The glitz and glamour of the industry continue to ensure constant fresh inflows of ladies aiming for their share of the industry’s stardom. They provide the new source of funding for almost all the new productions outside the traditional marketing elite investments.

  In passing, let it be quickly noted that this is not limited to Nigeria but the peculiarity of our situation embodies the tragedy of our case as distinct from what obtains in other climes. Whereas the systems in both the Hollywood and Bollywood incorporate and require all such stardom-seeking entrants to adhere to certain modicum of professional ethics, Nigeria has no system at all, which is why we are daily confronted with storylines so banal and pedestrian; they offend all sensibilities since they are all about ego-pumping of the financiers.

  And finally, the sudden realization of the corporate world to the crowd-pulling power of the stars have created a new source of employment for the top actors as solo comic acts and or corporate events’ anchors. All these taken together give the impression of a flourishing industry, contrary to the sad reality on the ground.

  Having written reams of papers on the situation, I am minded to keep my counsels but two new developments have now forced my hands to intervene again. First is the continuous downward spiral of the oil prices; the mainstay of the economy which dictates that government urgently seeks alternative revenue earner for the country. The other is the submission of Dr. Joseph Okwu Nnanna, the Deputy Central Bank Governor at his clearance session at the Senate. As an alternative revenue earner to oil, the choice of the entertainment industry is automatic since the recent expanded economic revaluation of the country was largely attributed to it.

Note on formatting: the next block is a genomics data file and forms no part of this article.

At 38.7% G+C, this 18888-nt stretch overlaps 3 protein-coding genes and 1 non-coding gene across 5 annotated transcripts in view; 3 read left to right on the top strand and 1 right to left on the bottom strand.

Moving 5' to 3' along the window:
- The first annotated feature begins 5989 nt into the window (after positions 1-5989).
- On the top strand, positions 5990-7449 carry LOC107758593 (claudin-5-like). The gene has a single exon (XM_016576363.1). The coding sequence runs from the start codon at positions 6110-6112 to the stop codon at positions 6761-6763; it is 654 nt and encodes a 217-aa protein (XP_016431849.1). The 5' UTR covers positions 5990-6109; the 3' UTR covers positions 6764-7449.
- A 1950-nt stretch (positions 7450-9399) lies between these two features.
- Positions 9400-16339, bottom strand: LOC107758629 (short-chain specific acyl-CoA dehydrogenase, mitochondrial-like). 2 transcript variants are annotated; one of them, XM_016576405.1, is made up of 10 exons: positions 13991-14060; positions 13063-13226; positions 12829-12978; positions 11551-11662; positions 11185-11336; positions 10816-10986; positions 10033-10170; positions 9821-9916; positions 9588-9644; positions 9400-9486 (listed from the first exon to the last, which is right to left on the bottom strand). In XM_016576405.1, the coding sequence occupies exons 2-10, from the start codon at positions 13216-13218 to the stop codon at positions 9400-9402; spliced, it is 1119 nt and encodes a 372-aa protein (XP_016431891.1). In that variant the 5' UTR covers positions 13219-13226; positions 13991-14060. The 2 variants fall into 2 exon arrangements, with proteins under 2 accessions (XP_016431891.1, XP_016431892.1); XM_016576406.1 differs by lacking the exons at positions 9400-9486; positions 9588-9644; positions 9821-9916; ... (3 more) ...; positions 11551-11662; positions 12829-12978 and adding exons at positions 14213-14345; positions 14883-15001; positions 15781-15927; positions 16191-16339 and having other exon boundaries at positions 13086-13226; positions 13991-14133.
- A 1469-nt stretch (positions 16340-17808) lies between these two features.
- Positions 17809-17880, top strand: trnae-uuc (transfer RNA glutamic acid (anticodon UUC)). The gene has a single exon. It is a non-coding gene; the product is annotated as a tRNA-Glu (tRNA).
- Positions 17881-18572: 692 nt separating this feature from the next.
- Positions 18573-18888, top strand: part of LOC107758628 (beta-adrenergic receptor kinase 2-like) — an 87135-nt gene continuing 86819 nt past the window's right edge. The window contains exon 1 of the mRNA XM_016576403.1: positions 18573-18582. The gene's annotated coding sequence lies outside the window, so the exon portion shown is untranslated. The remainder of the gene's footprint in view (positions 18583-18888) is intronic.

Therefore it is not so much to pamper the stakeholders but rather the need to commence the salvaging of the threatened future of the country that government now needs to immediately put in place policy to arrest the drift of the industry, revitalize and strengthen it.

  The major problem is the lack of auditable distribution structure which besides aligning the industry with the global best practices will also link it up with the local organized private sector as the most effective way to secure structured access to working capital for the practitioners to practice their trade. Of the three development banks owned by the federal government; Bank of Industry (BOI), Nigeria Export Import bank (NEXIM) and Bank of Agriculture, I will focus on NEXIM for the job of assisting the entertainment industry out of its present morass on account of the bank’s exclusive mandate to develop the Nigerian entertainment and creative products as exportable goods. Right now, the products cannot be gainfully exported because they don’t have requisite industry quality, real protection and they cannot have the needed protection unless and until there is an internal and manifestly auditable distribution structure. What is at stake now is not another intervention fund or grants but a decisive policy that will see the bank directly working with the stakeholders to implant and entrench the structure.